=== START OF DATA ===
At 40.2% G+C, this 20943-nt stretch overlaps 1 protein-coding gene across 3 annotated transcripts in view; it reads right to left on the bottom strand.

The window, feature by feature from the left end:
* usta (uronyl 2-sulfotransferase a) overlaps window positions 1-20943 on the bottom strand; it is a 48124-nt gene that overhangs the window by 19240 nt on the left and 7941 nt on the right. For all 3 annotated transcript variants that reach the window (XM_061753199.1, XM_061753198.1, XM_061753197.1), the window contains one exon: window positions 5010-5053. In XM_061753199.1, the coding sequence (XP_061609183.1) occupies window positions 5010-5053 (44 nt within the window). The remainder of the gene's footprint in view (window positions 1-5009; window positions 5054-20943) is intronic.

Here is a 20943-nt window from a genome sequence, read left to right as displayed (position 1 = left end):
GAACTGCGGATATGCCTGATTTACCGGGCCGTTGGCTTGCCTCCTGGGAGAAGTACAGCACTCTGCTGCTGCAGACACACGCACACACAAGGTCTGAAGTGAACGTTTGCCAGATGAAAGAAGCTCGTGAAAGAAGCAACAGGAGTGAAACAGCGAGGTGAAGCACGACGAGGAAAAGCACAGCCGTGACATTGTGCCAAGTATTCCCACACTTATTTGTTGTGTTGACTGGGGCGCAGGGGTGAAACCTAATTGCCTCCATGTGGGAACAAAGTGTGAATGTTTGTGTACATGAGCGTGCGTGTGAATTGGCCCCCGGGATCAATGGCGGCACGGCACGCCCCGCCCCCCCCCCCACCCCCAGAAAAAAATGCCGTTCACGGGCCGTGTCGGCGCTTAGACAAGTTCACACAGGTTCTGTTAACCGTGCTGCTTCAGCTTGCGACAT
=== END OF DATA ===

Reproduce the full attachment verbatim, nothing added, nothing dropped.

At 40.2% G+C, this 20943-nt stretch overlaps 1 protein-coding gene across 3 annotated transcripts in view; it reads right to left on the bottom strand.

The window, feature by feature from the left end:
* usta (uronyl 2-sulfotransferase a) overlaps window positions 1-20943 on the bottom strand; it is a 48124-nt gene that overhangs the window by 19240 nt on the left and 7941 nt on the right. For all 3 annotated transcript variants that reach the window (XM_061753199.1, XM_061753198.1, XM_061753197.1), the window contains one exon: window positions 5010-5053. In XM_061753199.1, the coding sequence (XP_061609183.1) occupies window positions 5010-5053 (44 nt within the window). The remainder of the gene's footprint in view (window positions 1-5009; window positions 5054-20943) is intronic.

Here is a 20943-nt window from a genome sequence, read left to right as displayed (position 1 = left end):
GAACTGCGGATATGCCTGATTTACCGGGCCGTTGGCTTGCCTCCTGGGAGAAGTACAGCACTCTGCTGCTGCAGACACACGCACACACAAGGTCTGAAGTGAACGTTTGCCAGATGAAAGAAGCTCGTGAAAGAAGCAACAGGAGTGAAACAGCGAGGTGAAGCACGACGAGGAAAAGCACAGCCGTGACATTGTGCCAAGTATTCCCACACTTATTTGTTGTGTTGACTGGGGCGCAGGGGTGAAACCTAATTGCCTCCATGTGGGAACAAAGTGTGAATGTTTGTGTACATGAGCGTGCGTGTGAATTGGCCCCCGGGATCAATGGCGGCACGGCACGCCCCGCCCCCCCCCCCACCCCCAGAAAAAAATGCCGTTCACGGGCCGTGTCGGCGCTTAGACAAGTTCACACAGGTTCTGTTAACCGTGCTGCTTCAGCTTGCGACAT